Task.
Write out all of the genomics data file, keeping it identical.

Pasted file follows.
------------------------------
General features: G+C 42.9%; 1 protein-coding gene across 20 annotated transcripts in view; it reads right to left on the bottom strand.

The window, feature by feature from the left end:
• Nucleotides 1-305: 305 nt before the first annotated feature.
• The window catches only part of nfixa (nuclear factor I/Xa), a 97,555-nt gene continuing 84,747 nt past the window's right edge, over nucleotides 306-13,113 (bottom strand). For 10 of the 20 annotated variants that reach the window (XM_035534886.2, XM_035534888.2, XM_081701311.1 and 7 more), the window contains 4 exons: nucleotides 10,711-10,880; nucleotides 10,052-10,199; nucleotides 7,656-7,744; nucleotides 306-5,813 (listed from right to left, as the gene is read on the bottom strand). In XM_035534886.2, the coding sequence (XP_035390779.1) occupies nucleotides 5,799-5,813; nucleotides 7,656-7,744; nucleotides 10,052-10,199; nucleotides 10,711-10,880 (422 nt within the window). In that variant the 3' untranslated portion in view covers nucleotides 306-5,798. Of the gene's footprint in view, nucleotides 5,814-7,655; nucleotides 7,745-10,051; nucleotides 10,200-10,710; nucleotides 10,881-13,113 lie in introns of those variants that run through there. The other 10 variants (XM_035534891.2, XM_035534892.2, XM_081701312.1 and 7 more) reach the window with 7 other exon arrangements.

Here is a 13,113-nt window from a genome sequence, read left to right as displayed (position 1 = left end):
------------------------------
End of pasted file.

General features: G+C 42.9%; 1 protein-coding gene across 20 annotated transcripts in view; it reads right to left on the bottom strand.

The window, feature by feature from the left end:
• Nucleotides 1-305: 305 nt before the first annotated feature.
• The window catches only part of nfixa (nuclear factor I/Xa), a 97,555-nt gene continuing 84,747 nt past the window's right edge, over nucleotides 306-13,113 (bottom strand). For 10 of the 20 annotated variants that reach the window (XM_035534886.2, XM_035534888.2, XM_081701311.1 and 7 more), the window contains 4 exons: nucleotides 10,711-10,880; nucleotides 10,052-10,199; nucleotides 7,656-7,744; nucleotides 306-5,813 (listed from right to left, as the gene is read on the bottom strand). In XM_035534886.2, the coding sequence (XP_035390779.1) occupies nucleotides 5,799-5,813; nucleotides 7,656-7,744; nucleotides 10,052-10,199; nucleotides 10,711-10,880 (422 nt within the window). In that variant the 3' untranslated portion in view covers nucleotides 306-5,798. Of the gene's footprint in view, nucleotides 5,814-7,655; nucleotides 7,745-10,051; nucleotides 10,200-10,710; nucleotides 10,881-13,113 lie in introns of those variants that run through there. The other 10 variants (XM_035534891.2, XM_035534892.2, XM_081701312.1 and 7 more) reach the window with 7 other exon arrangements.

Here is a 13,113-nt window from a genome sequence, read left to right as displayed (position 1 = left end):